Just about noontime, we stumbled into the harbour of Mylor. Fishing boats, sail boats and all manner of small sized yachts lined the floating docks. I stood there watching the activity of people going to and fro as M. went to get us a Roskilly’s ice cream cone from the tiny open air stand behind us (hazelnut toffee is what we decided upon – though the ginger-fairing or black-currant cheesecake were close seconds). A burly looking man with grey wind-blown hair and yellow waders passed in front of me and called out to another man, just stepping onto the dock from a weather beaten fishing boat. Kettle’s on! he bellowed. Come when you’re ready. The second man nodded. I’ll just grab some biscuits from me pack and I’ll be right over! he shouted – and not without a tinge of excitement – as he stepped back onto his boat and headed below deck.
On our way back to Falmouth, no cackling brood this time to distract me, I sat gazing out the window, utterly bewitched with this place. The street signs, the old terraced houses with their brightly coloured doors, the steep cobbled lanes, the glimpses of sea through golden lit lanes – everything delighted me. Is it possible to be in love with a place? I asked M.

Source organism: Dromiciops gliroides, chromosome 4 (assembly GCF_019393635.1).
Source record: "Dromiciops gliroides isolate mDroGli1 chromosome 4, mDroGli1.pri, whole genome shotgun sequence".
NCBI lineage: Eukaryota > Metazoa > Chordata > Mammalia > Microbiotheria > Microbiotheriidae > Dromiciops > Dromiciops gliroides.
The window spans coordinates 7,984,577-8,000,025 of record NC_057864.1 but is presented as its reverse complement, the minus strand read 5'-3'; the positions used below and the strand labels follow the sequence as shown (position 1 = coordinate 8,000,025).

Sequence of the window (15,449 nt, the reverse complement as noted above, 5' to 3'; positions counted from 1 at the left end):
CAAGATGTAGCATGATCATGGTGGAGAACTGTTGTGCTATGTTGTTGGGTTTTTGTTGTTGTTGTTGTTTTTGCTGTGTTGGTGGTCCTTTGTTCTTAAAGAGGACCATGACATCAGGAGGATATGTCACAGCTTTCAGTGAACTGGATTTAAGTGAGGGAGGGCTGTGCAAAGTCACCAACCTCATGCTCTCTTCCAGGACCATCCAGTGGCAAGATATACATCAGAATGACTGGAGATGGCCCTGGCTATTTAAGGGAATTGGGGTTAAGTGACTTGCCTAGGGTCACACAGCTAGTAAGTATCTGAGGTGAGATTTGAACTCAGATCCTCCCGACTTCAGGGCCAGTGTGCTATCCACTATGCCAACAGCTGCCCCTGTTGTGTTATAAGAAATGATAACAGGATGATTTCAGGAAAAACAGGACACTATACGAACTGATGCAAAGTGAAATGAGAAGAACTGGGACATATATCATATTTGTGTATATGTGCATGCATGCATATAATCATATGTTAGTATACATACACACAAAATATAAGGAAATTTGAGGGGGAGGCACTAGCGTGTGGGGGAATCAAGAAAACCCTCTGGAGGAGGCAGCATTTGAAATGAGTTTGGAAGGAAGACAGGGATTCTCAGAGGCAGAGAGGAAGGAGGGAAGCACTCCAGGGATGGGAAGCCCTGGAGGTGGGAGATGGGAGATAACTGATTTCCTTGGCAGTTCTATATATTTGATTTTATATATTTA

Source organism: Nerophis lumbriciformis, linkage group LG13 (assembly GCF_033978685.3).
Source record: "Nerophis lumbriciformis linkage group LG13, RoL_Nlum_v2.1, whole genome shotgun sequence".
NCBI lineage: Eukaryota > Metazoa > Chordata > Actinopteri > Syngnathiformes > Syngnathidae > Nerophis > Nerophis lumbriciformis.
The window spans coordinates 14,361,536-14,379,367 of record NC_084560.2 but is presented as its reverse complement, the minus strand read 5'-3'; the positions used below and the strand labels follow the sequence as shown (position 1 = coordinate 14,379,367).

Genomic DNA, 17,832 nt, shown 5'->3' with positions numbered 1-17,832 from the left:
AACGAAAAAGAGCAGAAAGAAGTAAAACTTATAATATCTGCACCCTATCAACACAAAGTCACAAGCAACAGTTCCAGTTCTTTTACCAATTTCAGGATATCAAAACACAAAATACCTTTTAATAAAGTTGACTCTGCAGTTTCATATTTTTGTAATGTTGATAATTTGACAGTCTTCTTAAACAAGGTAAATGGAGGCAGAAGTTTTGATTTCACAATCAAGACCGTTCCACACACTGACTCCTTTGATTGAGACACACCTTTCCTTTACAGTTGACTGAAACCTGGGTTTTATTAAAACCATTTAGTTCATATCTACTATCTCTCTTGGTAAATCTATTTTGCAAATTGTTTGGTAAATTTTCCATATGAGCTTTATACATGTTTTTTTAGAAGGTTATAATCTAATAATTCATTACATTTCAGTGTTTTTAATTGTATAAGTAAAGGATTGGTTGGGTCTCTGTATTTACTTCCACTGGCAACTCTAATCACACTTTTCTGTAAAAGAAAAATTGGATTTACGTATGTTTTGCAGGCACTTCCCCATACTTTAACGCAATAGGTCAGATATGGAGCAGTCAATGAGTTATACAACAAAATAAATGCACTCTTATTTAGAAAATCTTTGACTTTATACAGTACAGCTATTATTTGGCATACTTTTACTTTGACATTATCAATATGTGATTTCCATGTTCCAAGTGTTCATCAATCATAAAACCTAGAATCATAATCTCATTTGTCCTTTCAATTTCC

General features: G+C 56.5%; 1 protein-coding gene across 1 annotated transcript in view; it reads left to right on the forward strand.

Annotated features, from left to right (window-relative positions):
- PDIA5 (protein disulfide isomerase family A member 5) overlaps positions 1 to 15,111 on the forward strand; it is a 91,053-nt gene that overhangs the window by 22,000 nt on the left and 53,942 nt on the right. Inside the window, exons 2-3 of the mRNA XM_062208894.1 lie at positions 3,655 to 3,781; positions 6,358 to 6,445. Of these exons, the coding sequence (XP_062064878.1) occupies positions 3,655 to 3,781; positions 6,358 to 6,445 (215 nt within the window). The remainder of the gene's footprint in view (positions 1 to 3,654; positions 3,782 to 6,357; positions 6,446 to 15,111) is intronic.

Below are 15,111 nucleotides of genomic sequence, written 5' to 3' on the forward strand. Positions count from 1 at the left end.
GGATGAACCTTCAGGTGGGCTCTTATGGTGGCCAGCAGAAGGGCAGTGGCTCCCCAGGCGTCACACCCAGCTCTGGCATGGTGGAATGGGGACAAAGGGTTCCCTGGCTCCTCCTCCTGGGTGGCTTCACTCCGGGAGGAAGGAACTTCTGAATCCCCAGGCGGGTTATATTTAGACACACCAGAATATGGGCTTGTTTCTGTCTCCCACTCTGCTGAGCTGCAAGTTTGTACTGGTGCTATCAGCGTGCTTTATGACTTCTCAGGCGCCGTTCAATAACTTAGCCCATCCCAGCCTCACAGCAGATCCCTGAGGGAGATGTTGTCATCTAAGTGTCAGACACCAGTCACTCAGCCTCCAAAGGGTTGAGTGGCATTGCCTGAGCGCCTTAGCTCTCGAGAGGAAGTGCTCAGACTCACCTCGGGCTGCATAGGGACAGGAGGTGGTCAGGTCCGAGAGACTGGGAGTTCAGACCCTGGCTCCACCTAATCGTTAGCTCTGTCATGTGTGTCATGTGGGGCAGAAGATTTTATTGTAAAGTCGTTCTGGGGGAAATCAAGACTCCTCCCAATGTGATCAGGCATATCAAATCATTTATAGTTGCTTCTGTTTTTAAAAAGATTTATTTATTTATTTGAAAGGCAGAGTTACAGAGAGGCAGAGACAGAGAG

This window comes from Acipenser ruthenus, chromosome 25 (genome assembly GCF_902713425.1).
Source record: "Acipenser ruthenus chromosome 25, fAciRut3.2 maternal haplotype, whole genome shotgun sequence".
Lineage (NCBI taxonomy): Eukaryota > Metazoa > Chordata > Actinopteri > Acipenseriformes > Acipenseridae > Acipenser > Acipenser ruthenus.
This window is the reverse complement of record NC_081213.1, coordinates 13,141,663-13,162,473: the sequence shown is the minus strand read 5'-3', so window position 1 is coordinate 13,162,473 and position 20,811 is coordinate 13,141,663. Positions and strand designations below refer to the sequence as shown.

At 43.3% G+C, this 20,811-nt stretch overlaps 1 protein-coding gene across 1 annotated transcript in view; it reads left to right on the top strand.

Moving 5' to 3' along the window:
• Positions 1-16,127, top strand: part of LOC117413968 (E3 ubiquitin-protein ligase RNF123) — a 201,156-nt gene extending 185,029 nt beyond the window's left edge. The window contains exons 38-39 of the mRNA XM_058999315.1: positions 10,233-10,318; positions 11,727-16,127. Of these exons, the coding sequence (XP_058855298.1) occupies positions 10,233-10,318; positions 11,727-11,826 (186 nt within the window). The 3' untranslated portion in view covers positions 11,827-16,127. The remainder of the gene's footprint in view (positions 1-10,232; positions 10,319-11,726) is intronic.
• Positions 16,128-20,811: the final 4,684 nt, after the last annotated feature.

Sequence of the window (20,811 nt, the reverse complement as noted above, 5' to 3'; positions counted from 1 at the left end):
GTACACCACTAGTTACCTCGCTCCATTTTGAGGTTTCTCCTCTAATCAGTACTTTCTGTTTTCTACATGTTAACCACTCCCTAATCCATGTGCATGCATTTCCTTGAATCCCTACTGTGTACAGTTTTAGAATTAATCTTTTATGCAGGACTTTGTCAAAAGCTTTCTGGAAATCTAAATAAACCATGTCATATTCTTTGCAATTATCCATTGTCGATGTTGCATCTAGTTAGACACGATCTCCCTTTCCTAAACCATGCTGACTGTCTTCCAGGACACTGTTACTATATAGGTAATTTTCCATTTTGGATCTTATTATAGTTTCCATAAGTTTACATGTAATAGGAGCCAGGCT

Once home, we found ourselves in that nebulous afternoon stretch between lunch and dinner that the Brits so appropriately have deigned as tea time. I rustled up this snack from last night’s leftovers – an Egyptian style quesadilla if you will – while M. put on the kettle. As the scents of cumin, thyme and toasted sesame rose from my pan, I couldn’t help but think of those two burly fisherman on the Mylor docks – the delight that spread over their faces with the idea of simply sitting together and sharing a cup of tea. Yes, I said to M., I think it is possible. He looked up from pouring the steaming water into the tea pot, where little black leaves unfurled and sent up the aroma of bergemot. What is? he asked. But there was no need to answer. The dreamy smile on my face said it all as he handed me my cup of tea.
- 1 small acorn, butternut or kabocha squash cut into 1/2 inch chunks (about 3 cups worth)
- 2 tablespoons olive oil
- 1 tablespoon cumin seeds
- 1 onion, sliced into half moons
- 1.5 cups cooked chickpeas
- 1 tablespoon zatar
- 1 teaspoon smoked paprika
- 10 ounces feta cheese, crumbled
- zest and juice of 1 lemon
- 1 1/2 cups coarsely chopped cilantro
- salt and pepper to taste